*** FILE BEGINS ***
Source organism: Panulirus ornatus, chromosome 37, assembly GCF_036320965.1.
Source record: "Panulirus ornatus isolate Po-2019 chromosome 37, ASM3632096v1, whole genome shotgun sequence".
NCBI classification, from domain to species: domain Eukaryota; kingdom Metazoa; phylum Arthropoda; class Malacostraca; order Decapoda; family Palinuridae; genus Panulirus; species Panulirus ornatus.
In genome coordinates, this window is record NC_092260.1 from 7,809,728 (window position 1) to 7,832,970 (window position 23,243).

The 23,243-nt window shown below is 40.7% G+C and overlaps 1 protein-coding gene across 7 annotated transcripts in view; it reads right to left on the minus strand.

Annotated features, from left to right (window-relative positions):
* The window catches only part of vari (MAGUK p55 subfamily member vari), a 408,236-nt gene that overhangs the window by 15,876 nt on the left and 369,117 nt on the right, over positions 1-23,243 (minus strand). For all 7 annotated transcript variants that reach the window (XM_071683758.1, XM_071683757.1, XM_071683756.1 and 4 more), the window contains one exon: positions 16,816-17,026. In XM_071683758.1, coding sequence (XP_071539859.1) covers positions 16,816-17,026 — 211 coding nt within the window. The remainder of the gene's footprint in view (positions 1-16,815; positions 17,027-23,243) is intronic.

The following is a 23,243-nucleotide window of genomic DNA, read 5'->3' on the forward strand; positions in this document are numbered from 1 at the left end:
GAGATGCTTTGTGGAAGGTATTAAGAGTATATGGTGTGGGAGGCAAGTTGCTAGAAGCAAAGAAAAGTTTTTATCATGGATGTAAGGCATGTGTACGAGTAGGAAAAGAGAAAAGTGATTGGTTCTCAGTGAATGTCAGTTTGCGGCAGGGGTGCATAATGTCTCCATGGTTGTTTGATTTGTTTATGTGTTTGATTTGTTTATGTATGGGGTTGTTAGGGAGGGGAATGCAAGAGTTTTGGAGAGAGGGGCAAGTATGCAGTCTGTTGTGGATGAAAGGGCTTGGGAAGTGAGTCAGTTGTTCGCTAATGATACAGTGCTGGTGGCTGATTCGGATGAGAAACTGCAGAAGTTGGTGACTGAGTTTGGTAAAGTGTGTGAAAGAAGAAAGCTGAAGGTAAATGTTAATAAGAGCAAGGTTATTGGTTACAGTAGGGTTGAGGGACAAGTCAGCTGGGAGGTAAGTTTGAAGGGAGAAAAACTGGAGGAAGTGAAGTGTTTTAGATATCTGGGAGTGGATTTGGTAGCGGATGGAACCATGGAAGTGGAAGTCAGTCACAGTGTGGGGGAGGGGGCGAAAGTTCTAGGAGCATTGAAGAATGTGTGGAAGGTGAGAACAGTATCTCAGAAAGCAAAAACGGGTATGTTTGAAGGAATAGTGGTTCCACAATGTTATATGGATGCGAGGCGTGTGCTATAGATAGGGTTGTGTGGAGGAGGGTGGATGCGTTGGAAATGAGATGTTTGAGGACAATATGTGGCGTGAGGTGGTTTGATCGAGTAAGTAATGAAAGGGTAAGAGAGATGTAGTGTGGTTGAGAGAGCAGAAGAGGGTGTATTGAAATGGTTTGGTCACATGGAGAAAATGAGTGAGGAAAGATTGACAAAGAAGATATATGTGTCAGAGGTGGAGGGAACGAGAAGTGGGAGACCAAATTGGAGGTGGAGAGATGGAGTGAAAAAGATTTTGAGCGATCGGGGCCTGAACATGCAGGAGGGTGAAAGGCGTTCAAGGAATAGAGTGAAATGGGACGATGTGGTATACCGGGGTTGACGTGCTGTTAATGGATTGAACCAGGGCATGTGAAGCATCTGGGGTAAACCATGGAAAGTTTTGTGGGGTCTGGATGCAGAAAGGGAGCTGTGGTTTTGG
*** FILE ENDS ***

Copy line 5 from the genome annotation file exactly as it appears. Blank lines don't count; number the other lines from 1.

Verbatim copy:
The 23,243-nt window shown below is 40.7% G+C and overlaps 1 protein-coding gene across 7 annotated transcripts in view; it reads right to left on the minus strand.